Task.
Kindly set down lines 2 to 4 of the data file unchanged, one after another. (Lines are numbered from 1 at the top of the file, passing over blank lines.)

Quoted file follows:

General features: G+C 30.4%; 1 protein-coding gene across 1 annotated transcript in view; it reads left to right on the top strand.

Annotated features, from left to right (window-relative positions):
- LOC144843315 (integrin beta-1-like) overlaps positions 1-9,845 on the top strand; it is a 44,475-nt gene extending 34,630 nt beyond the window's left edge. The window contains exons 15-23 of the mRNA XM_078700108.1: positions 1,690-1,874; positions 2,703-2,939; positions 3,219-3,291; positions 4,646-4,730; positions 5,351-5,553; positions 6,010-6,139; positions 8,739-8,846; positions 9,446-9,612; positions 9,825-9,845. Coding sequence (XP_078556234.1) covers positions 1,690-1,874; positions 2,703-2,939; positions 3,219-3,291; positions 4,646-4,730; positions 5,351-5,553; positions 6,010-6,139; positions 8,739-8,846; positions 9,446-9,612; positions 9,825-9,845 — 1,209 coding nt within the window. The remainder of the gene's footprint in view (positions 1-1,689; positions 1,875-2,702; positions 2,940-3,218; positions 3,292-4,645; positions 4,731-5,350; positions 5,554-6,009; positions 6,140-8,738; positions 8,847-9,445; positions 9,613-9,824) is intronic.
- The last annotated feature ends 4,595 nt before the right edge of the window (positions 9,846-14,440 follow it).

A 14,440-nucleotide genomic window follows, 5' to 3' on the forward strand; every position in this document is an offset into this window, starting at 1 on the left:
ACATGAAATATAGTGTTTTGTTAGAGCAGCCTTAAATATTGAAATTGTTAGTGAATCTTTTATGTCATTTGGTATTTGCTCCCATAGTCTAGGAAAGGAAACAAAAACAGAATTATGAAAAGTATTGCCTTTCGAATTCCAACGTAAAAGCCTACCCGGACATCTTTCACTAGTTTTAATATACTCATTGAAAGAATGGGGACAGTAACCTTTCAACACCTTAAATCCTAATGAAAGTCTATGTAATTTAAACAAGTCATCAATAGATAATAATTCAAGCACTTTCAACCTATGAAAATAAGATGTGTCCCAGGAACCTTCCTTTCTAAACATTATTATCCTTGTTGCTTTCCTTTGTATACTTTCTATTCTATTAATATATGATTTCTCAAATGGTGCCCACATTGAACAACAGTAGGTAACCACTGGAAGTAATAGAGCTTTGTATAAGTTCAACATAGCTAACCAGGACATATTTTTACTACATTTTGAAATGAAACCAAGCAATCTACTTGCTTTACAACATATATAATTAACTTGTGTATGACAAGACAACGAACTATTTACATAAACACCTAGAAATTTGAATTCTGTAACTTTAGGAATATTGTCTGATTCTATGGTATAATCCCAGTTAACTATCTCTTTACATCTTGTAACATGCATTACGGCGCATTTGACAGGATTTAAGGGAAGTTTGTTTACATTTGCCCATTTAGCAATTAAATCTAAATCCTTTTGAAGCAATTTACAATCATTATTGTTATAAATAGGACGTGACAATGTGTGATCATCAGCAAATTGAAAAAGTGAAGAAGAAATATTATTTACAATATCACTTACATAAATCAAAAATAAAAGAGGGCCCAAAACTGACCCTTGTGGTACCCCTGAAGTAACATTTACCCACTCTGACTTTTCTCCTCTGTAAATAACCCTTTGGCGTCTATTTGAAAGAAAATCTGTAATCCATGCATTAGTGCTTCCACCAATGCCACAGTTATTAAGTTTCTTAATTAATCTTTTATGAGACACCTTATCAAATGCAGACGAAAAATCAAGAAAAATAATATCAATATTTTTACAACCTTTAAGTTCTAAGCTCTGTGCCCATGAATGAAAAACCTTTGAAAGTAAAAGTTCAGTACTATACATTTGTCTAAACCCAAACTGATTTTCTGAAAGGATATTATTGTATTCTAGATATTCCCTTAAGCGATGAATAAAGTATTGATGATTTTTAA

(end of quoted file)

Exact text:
Annotated features, from left to right (window-relative positions):
- LOC144843315 (integrin beta-1-like) overlaps positions 1-9,845 on the top strand; it is a 44,475-nt gene extending 34,630 nt beyond the window's left edge. The window contains exons 15-23 of the mRNA XM_078700108.1: positions 1,690-1,874; positions 2,703-2,939; positions 3,219-3,291; positions 4,646-4,730; positions 5,351-5,553; positions 6,010-6,139; positions 8,739-8,846; positions 9,446-9,612; positions 9,825-9,845. Coding sequence (XP_078556234.1) covers positions 1,690-1,874; positions 2,703-2,939; positions 3,219-3,291; positions 4,646-4,730; positions 5,351-5,553; positions 6,010-6,139; positions 8,739-8,846; positions 9,446-9,612; positions 9,825-9,845 — 1,209 coding nt within the window. The remainder of the gene's footprint in view (positions 1-1,689; positions 1,875-2,702; positions 2,940-3,218; positions 3,292-4,645; positions 4,731-5,350; positions 5,554-6,009; positions 6,140-8,738; positions 8,847-9,445; positions 9,613-9,824) is intronic.
- The last annotated feature ends 4,595 nt before the right edge of the window (positions 9,846-14,440 follow it).